Facts about blood and its components • Blood makes up about 7 percent of your body's weight. • There are four types of transfusable products that can be derived from blood: red cells, platelets, plasma and cryoprecipitate. Typically, two or three of these are produced from a unit of donated whole blood – hence each donation can help save up to three lives. • Donors can give either whole blood or specific blood components only. The process of donating specific blood components – red cells, plasma or platelets – is called apheresis. • One transfusion dose of platelets can be obtained through one apheresis donation of platelets or by combining the platelets derived from five whole blood donations. • Donated platelets must be used within five days of collection. • Healthy bone marrow makes a constant supply of red cells, plasma and platelets. The body will replenish the elements given during a blood donation – some in a matter of hours and others in a matter of weeks. Facts about donors • The number one reason donors say they give blood is because they "want to help others." • Two most common reasons cited by people who don't give blood are: "Never thought about it" and "I don't like needles." • One donation can help save the lives of up to three people. • If you began donating blood at age 18 and donated every 90 days until you reached 60, you would have donated 30 gallons of blood, potentially helping save more than 500 lives! • Only 7 percent of people in India have O-negative blood type. O-negative blood type donors are universal donors as their blood can be given to people of all blood types. • Type O-negative blood is needed in emergencies before the patient's blood type is known and with newborns who need blood. • Thirty-five percent of people have Type O (positive or negative) blood. • 0.4 percent of people have AB-blood type. AB-type blood donors are universal donors of plasma, which is often used in emergencies, for newborns and for patients requiring massive transfusions. Know Your Blood Group
Blood is grouped into four types: A, B, AB, and O. Each Type is also classified by an Rh factor: Either positive (+) or negative (-).
When a blood transfusion is necessary, donor and patient blood must be compatible. If not, the patient's body will react to the incompatible donor cells, leading to complications, maybe even death. Your ABO blood grouping and Rh factor are inherited from your parents.
Following are the Blood Groups O Positive O Negative A Positive A Negative B Positive B Negative AB Positive AB Negative
Blood Group O (Universal Donor)
O Negative As an O negative donor, we have a great need for your whole blood donations. This type is uncommon – only 6 percent of the population is O negative. O negative patients should receive blood only from O negative donors. People with every other blood type can safely be transfused with O negative blood. This is usually done in an extreme emergency, before their own blood types can be determined.
O Positive As an O positive whole donor, it is of great help in donation. This type is the most common - nearly 40 percent of the population is O positive. It is in greatest demand.
There are four main blood types: A, B, AB and O. What type are you? FREQUENCY OF BLOOD TYPES O+ 1 person in 3 O- 1 person in 15 A+ 1 person in 3 A- 1 person in 16 B+ 1 person in 12 B- 1 person in 67 AB+ 1 person in 29 AB- 1 person in 167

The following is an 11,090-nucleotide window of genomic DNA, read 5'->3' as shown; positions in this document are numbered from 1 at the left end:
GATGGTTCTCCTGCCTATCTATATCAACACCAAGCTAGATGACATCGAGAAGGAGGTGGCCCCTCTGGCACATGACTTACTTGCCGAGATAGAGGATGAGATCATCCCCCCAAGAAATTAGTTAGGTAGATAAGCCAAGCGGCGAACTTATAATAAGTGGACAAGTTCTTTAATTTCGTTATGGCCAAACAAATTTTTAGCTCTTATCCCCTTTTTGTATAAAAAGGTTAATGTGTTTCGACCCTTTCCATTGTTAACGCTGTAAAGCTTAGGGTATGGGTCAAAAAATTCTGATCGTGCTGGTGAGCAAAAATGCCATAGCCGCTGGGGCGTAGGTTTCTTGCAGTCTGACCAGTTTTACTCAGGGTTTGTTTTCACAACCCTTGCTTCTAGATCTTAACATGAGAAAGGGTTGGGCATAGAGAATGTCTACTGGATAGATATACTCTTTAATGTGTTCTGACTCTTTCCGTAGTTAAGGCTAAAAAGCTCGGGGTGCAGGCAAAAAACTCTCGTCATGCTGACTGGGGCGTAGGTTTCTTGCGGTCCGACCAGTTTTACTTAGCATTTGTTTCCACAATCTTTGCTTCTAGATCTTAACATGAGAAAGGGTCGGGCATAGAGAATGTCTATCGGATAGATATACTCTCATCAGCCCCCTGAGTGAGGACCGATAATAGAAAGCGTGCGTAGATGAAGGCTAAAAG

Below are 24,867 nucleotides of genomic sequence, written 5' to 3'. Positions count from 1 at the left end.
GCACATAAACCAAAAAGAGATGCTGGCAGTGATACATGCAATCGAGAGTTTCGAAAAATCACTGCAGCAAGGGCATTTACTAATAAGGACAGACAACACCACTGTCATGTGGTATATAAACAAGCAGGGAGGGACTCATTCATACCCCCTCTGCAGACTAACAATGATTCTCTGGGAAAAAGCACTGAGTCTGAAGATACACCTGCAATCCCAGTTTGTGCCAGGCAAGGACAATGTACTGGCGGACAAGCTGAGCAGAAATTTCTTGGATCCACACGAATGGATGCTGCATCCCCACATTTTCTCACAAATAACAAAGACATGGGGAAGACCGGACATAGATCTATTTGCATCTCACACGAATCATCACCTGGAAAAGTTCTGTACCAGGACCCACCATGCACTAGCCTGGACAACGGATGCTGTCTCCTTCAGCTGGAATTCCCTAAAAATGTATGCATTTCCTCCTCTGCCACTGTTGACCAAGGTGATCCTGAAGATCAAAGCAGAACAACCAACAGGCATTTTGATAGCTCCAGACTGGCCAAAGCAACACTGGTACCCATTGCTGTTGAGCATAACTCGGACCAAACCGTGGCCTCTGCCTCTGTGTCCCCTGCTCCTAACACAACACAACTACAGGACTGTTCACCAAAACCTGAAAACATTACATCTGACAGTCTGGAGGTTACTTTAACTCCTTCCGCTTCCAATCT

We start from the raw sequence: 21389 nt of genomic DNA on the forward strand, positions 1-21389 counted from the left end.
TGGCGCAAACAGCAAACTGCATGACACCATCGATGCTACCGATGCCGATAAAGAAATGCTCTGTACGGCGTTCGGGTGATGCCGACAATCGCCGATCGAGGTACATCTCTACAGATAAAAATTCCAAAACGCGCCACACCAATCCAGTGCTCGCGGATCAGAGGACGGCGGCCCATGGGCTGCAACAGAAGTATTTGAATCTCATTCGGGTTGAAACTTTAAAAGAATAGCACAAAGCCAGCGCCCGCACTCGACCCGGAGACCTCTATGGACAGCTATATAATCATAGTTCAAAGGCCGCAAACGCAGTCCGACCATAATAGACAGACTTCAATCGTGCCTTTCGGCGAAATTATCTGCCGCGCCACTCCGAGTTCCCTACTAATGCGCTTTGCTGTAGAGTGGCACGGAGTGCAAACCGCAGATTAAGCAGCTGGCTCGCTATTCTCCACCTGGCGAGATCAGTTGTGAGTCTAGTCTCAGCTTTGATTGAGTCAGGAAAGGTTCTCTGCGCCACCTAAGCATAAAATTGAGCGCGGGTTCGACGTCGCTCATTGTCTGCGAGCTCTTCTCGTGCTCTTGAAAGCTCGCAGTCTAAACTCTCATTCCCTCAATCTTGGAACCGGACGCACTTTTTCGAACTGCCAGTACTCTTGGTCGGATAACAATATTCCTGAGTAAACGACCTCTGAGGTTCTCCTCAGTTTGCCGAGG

EXAMPLES OF BLOOD USE 1. Automobile Accident 50 units of blood 2. Heart Surgery 6 units of blood / 6 units of platelets 3. Organ Transplant 40 units of blood / 30 units of platelets 4. 20 bags of cryoprecipitate 25 units of fresh frozen plasma 5. Bone Marrow Transplant 120 units of platelets/ 20 units of blood 6. Burn Victims 20 units of platelets
Preparation for giving blood
Please be sure to eat at your regular mealtime and drink plenty of fluids. We recommend that you not take aspirin, or products containing aspirin, for at least 72 hours before you are donating blood.
Before donating blood some basic information such as your name, address and age is recorded. A medical checkup is done, where your pulse, blood pressure and temperature is also checked. Blood is analyzed for hemoglobin content.
The procedure is done by a skilled, specially trained technician and takes seven to ten minutes. There may be a little sting when the needle is inserted, but there should be no pain during the donation. The materials, including the needle used for your donation, should be new, sterile, disposable and used only once by you for your blood donation.
You should rest a bit after the donation and have some refreshments.
After Donating Blood
You can resume full activity as long as you feel well. Just avoid lifting, pushing or picking up heavy objects for at least four or five hours after giving blood. After donating, drink lots of fluids for the next 48 hours.
Your body replaces blood volume or plasma within 24 hours. Red cells need about four to eight weeks for complete replacement. You can donate whole blood every 90 days and you can also donate specific life–saving blood components besides whole blood.
After donation, your blood will be tested for blood type, hepatitis, HIV (the AIDS virus), HTLV (Human T-cell Lymphotropic Virus), and Syphilis. Then it can be used either as whole blood for one patient or, after separation into components, to help several patients.
1 How to get blood donors
4 Project Disha:Looking for Blood? Call 9480044444
In 1901, Karl Landsteiner, an Austrian physician, discovers the first three human blood groups. On his birthday i.e June 14th "World Blood Donors Day" celebrates. On October 1st ‘National Blood Donation Day’ celebrates in India. Sources: